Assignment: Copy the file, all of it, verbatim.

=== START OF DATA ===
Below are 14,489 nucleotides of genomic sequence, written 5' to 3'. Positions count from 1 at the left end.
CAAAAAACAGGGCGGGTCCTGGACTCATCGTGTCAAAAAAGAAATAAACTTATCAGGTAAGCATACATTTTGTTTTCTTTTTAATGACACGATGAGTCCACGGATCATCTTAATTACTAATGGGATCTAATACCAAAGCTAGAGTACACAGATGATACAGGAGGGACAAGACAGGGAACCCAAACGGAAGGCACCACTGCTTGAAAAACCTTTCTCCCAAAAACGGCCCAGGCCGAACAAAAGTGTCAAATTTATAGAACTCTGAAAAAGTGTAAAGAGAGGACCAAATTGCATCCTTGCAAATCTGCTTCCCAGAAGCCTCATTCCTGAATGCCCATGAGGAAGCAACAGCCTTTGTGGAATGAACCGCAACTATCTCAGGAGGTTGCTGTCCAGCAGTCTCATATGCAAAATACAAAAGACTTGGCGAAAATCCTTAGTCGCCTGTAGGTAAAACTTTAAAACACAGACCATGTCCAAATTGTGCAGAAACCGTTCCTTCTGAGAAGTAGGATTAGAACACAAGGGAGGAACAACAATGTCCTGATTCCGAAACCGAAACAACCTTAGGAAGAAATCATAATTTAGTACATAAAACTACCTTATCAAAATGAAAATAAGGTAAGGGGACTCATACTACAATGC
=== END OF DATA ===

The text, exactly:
Below are 14,489 nucleotides of genomic sequence, written 5' to 3'. Positions count from 1 at the left end.
CAAAAAACAGGGCGGGTCCTGGACTCATCGTGTCAAAAAAGAAATAAACTTATCAGGTAAGCATACATTTTGTTTTCTTTTTAATGACACGATGAGTCCACGGATCATCTTAATTACTAATGGGATCTAATACCAAAGCTAGAGTACACAGATGATACAGGAGGGACAAGACAGGGAACCCAAACGGAAGGCACCACTGCTTGAAAAACCTTTCTCCCAAAAACGGCCCAGGCCGAACAAAAGTGTCAAATTTATAGAACTCTGAAAAAGTGTAAAGAGAGGACCAAATTGCATCCTTGCAAATCTGCTTCCCAGAAGCCTCATTCCTGAATGCCCATGAGGAAGCAACAGCCTTTGTGGAATGAACCGCAACTATCTCAGGAGGTTGCTGTCCAGCAGTCTCATATGCAAAATACAAAAGACTTGGCGAAAATCCTTAGTCGCCTGTAGGTAAAACTTTAAAACACAGACCATGTCCAAATTGTGCAGAAACCGTTCCTTCTGAGAAGTAGGATTAGAACACAAGGGAGGAACAACAATGTCCTGATTCCGAAACCGAAACAACCTTAGGAAGAAATCATAATTTAGTACATAAAACTACCTTATCAAAATGAAAATAAGGTAAGGGGACTCATACTACAATGC